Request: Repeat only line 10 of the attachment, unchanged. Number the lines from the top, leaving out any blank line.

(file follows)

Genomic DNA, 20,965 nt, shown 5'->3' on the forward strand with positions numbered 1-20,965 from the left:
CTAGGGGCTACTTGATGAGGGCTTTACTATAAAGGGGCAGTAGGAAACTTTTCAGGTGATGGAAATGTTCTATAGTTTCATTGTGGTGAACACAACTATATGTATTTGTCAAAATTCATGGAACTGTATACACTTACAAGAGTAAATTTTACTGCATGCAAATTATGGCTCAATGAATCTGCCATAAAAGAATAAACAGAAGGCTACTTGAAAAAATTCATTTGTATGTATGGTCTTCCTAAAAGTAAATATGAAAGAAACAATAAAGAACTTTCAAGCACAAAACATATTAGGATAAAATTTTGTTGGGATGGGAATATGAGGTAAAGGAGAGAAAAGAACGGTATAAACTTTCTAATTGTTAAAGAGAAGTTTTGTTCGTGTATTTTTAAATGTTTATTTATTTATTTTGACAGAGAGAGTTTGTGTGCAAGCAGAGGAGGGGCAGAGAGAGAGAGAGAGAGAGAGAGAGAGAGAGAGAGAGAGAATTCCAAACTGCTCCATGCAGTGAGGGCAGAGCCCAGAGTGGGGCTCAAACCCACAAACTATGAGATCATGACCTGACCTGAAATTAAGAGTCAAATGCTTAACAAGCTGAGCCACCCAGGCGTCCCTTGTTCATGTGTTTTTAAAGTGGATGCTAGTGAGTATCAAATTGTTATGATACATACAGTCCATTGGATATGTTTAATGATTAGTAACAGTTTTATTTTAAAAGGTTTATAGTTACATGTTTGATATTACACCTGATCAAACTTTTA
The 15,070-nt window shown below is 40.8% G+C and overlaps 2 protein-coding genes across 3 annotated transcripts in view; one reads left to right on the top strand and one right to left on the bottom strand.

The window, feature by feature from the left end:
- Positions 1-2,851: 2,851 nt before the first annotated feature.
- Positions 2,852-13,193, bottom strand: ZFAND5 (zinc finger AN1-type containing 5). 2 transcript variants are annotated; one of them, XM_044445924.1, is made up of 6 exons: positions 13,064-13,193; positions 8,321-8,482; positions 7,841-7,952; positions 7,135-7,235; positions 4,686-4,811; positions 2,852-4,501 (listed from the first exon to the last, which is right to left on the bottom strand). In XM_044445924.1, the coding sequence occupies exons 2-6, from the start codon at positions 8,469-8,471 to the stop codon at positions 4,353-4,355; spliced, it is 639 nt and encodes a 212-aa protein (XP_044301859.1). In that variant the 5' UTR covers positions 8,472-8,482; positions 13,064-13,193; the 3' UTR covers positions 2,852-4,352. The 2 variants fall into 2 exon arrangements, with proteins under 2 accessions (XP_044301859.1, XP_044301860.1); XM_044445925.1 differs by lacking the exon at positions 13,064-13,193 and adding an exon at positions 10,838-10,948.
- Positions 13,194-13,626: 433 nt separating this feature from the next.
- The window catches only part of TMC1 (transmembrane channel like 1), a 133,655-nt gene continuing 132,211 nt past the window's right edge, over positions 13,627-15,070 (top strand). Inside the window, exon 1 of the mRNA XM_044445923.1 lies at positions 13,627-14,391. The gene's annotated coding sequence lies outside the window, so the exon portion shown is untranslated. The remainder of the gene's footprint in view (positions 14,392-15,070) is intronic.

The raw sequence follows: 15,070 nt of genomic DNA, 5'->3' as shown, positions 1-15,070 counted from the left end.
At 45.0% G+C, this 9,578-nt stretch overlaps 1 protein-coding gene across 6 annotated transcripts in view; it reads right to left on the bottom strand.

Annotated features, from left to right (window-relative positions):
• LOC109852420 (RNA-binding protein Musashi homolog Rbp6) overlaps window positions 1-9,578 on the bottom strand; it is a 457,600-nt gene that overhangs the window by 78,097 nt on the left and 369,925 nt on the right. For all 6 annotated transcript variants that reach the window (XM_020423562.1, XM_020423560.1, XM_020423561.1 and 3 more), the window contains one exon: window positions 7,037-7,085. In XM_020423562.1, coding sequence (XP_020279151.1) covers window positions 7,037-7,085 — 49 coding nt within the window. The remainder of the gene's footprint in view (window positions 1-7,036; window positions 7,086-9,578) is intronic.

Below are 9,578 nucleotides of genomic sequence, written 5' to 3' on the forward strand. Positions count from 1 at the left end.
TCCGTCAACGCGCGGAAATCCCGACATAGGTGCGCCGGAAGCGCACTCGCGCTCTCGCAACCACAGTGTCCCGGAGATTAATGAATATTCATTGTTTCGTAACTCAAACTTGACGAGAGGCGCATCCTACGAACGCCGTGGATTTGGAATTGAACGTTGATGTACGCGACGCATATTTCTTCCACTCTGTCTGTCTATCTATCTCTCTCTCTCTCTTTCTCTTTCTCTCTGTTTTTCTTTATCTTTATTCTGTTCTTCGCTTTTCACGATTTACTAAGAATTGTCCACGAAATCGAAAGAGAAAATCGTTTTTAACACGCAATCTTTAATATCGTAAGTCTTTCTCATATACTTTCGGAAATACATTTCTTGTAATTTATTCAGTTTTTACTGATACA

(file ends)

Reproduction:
At 45.0% G+C, this 9,578-nt stretch overlaps 1 protein-coding gene across 6 annotated transcripts in view; it reads right to left on the bottom strand.